Drum dynamics – please help!

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    • #21412
      ,RAGG1
      Participant

      About a year ago i decided i want to stop using pre made drum samples and instead make them myself from scratch.
      so i bought superior drummer and began making breaks non stop, experimenting to achieve different styles of breaks.
      i had alot of fun doing this and overall i was very happy with the drum sounds i was able to achieve.
      i would then incorporate these sounds into a track, finish the track and then bounce it.
      and for a while i was relatively happy with how they sounded.
      but whenever i would test one of my tunes in a mix (dj mixing) my drums would sound extremely small and poppy compared to other big named artist.
      (btw im not saying i little smaller I’m talking minuscule in comparison.)

      so i began analysing other peoples drums and comparing the waveforms with my own using an oscilloscope (if anyone knows any good ones please let me know xD)
      i would soon find out that my drums would have a very tall sharp peek with a quick drop off, unlike the professional drums which would be incredibly flat and almost square! with a much longer slope as the transient crosses over to the tail.

      after researching i became to realise that these square(ish) waveforms were a result of chopping off those peaks and reducing the dynamic range so the tails of these drums where as noticeable in the mix as the transient. i understand that to an extent.

      but my issue is with the process itself.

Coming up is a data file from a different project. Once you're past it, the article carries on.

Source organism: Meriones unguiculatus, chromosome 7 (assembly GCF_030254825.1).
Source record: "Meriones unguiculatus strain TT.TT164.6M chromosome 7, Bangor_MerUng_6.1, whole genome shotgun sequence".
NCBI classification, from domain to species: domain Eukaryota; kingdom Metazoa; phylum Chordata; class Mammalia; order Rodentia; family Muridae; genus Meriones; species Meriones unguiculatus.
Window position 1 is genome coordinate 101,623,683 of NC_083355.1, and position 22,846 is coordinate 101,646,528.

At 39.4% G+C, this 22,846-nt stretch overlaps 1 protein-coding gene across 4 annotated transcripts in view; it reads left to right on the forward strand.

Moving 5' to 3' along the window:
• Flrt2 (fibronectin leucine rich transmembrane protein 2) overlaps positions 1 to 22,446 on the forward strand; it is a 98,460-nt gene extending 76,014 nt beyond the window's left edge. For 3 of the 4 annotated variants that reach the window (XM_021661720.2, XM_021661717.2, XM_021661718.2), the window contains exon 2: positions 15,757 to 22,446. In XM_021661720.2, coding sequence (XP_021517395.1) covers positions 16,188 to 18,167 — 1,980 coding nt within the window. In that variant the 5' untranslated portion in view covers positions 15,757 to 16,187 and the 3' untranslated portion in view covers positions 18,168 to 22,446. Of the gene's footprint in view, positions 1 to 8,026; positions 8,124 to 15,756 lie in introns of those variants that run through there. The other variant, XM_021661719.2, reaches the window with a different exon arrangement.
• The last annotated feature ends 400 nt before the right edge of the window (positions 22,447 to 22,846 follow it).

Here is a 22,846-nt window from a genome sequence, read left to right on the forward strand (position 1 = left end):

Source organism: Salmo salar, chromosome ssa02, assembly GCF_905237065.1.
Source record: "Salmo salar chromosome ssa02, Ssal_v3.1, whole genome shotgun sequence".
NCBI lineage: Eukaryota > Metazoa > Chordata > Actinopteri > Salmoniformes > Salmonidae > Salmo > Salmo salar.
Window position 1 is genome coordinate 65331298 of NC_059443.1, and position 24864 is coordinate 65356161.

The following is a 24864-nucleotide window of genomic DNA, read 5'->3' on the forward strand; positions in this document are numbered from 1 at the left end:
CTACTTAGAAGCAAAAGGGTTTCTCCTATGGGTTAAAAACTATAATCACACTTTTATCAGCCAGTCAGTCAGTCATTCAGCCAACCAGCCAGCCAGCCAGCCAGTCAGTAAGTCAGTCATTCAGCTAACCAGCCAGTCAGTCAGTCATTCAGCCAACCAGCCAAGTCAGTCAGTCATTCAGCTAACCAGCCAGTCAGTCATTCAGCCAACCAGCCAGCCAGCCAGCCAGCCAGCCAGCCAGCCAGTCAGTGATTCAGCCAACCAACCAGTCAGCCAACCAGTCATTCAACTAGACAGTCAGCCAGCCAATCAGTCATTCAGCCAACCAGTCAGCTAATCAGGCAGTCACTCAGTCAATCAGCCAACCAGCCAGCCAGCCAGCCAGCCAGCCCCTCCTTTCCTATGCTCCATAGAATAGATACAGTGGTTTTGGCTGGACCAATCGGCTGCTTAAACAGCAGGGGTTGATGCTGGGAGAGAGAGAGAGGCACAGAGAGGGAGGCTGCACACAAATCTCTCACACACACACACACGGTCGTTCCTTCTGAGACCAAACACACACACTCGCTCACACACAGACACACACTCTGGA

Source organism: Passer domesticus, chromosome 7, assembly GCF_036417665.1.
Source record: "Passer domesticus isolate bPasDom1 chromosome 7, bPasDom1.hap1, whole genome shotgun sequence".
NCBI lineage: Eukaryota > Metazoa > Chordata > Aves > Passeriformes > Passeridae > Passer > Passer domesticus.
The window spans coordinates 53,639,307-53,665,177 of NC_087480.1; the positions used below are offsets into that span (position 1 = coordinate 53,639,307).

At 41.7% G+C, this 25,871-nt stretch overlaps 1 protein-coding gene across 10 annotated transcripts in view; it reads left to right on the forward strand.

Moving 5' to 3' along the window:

I’ve found that limiting, compression, distortion etc can help with what im trying to achieve.
      but not without a compromise! (added distortion, hollow sounding drums etc.)
      after countless hours of research and experimenting ive definitely been able to come a lot closer to having a much flatter transient but still keeping a nice punch and weight to my drums, but i just cant find a consistent method that i can use as a starting point and then tweak depending on the style of break I’m making.

      recently ive been able to get close enough to the result i am after but only when making very big aggressive drums that can resemble billains style.or for a better example pendulums huge and very flat kind of style.

      but i like my drums to have a bit more character to them.
      i like them to be pitched up and tight with minimal low end.
      but whenever i try to apply some of the techniques I’ve learned to this style of break i either cant push them far enough or they end up being destroyed and lose all of the texture and smoothness that i worked so hard to give them in the first place

      any help into this issue would be appreciated hugely as ive looked into this so many times its insane!
      its like people don’t want to talk about it but it seems like such an essential process as every track I’m hearing these days appear to be applying this unknown technique.
      is it a conscious decision producers are making? or does it just occur without them realising during sound design as a result of all the plugins and techniques they use to achieve a neuro drum sound?
      or is it something that would be handled by a mastering engineer?

      sorry for making this such a long post but this issue has been absolutely plaguing my production for a while now. I’m not looking for any quick fixes I’m just trying to get some more insight.
      i can hardly find any information regarding this (and if i can it tends to be a much more subtle effect than the extreme squashing I’m looking for.)

      please and thank you to anyone who gets involved in this post.
      any info would be greatly GREATLY appreciated!!!!!!!!!!!!!!!!

    • #21433
      ,bennett
      Participant

      erbndubs youtube video he talks a lot about getting stuff sounding loud.

      The gist of it is lots of limiting.

      • #21435
        ,RAGG1
        Participant

        Woah wat happend to his dreads??
        Nice one mate really appreciate it.

    • #31438
      ,Grade
      Participant